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Syrians Mostly Back Hezbollah Actions

Hezbollah has won support from many Syrians following the Lebanese militia’s seizure of several Beirut neighbourhoods, although some worry that the recent violence could herald a new round of civil war.

The Shia militia, an ally of Syria, is now retreating from the neighbourhoods that it took over last week. Its withdrawal came after the western-backed government reversed decisions with which the group was unhappy – the sacking of the security chief at Beirut airport for alleged Hezbollah ties, and a ruling that the militia’s private phone network was illegal.

"I was walking around and listening to what people had to say about the crisis,” said one journalist in Damascus. “Most of them are happy with what they see as a new victory for Hezbollah."

Hezbollah flags could be seen fluttering in windows in the Syrian capital, and there were photos of the group’s leader Sheikh Hassan Nasrallah on walls around the city.

Older Syrians watched the developments on television with some concern.

"The scenes remind me of the awful civil war in Lebanon, which left that most wonderful Arab country into ruins," a 63-year-old shop owner in Damascus, recalling the Lebanese conflict that went on from 1975 into the early Nineties.

"At that time, you couldn’t tell what was going on, or who was fighting whom. Everybody was negatively involved in that war," he added. "Now it's a clear battle between those who are with America and Israel, and those who are with an honest resistance.”

Syria did not participate in the emergency Arab League foreign ministers’ meeting in Cairo that followed the outbreak of violence. President Bashar al-Assad called the crisis an "internal matter" for Lebanon.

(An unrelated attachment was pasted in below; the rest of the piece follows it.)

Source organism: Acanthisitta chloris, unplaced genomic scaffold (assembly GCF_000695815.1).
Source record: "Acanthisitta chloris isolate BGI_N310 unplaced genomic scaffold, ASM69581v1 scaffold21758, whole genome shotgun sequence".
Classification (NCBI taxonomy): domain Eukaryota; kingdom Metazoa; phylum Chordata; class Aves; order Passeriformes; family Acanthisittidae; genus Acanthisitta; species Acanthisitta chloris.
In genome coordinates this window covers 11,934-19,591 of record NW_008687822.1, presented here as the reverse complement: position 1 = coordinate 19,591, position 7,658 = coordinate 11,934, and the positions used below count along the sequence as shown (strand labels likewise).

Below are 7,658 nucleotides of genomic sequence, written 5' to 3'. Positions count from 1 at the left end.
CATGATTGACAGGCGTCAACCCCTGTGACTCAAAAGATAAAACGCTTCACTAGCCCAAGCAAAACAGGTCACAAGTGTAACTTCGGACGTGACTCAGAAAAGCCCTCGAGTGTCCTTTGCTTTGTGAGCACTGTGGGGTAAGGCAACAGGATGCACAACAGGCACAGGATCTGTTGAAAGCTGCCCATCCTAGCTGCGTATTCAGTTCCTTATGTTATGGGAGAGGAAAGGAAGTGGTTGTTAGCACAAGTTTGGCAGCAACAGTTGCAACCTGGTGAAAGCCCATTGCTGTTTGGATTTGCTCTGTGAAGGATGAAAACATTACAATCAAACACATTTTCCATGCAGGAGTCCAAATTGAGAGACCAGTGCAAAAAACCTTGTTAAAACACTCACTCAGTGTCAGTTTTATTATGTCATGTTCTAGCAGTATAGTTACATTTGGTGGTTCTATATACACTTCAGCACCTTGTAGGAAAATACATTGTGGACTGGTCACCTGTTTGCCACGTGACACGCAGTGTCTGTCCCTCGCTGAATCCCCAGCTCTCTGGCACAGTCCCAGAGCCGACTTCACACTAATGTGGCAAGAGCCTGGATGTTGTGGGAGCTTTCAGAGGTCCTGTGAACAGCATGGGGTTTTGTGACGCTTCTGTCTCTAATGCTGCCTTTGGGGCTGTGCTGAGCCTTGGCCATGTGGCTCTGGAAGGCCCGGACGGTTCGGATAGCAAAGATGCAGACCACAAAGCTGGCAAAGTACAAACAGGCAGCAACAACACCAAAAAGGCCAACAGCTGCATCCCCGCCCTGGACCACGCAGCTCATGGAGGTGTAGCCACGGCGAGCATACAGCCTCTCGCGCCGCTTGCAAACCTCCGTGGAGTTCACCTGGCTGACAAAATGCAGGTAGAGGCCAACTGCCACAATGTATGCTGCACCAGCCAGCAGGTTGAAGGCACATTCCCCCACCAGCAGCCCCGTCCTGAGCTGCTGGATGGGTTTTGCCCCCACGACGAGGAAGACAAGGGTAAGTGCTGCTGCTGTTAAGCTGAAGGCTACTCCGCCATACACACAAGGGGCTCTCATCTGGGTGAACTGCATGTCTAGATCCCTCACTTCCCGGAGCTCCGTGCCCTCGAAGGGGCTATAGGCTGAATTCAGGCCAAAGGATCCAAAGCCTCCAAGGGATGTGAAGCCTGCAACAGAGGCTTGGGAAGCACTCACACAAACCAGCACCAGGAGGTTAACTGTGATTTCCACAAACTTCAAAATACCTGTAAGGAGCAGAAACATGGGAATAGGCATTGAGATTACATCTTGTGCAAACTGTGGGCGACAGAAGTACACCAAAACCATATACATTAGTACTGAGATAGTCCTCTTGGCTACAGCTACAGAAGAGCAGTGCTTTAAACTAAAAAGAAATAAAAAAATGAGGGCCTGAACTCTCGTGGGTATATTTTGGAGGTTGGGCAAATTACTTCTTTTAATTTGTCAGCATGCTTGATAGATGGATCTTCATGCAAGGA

Official and pro-government media have taken shots at those Lebanese leaders who are opposed to Hezbollah and Syria over the last few days, using expressions such as "Hariri’s gang" and "Jumblatt’s militia", in reference to the movements led by Saad al-Hariri, member of parliament and son of the murdered prime minister Rafik al-Hariri, and the Druze leader Walid Jumblatt.

Local media reported that members of Hariri’s Future Movement beat and stabbed 12 Syrian workers, an incident that further inflamed tensions. The state news agency SANA described the incident as “evil attacks and offences” perpetrated by “gangs” working for the Lebanese authorities.

A writer in Damascus commented, "In such cases, people count the people killed and injured on their side and view the others as enemies. More hatred erupts. The ugliness of war makes people concerned only about the lives of those on their own side.”

Opposition groups inside Syria remained silent on the Lebanese crisis. Some opposition figures expressed quiet concern that Lebanon’s March 14 Movement, which is opposed to Syria, could become involved in the violence, and that Iran might ultimately be the main beneficiary of Hezbollah’s strengthened position.

"The opposition [Hezbollah] doesn’t want Lebanon to be an independent state,” said one woman who supports the Lebanese government’s position. “They want it to be part of an Iranian project in the region."

Another observer said Hezbollah’s power grab was “certainly a victory” for the Syrian government.

However, the Damascus-based writer warned that Hezbollah’s show of strength could yet prove negative for Syria, since the conflict had claimed the lives of 65 people. The violence will put additional pressure on Hezbollah and Syria, he said.

“Syria is in the middle of the regional crisis now more than ever,” he said. “Pro-western and western countries will never forgive the latest moves of Hezbollah, which is backed by Syria.”

He added that public criticism of Hezbollah was not welcomed in Syria.

"I’ve witnessed many family arguments between one member who is against Hezbollah, and the rest of the family,” the writer said. “It crosses a red line if you publicly reject what Hezbollah is doing, not just because of the [Syrian] authorities, but also because many people would consider you pro-American."

(Syria News Briefing, a weekly news analysis service, draws on information and opinion from a network of IWPR-trained Syrian journalists based in the country.)

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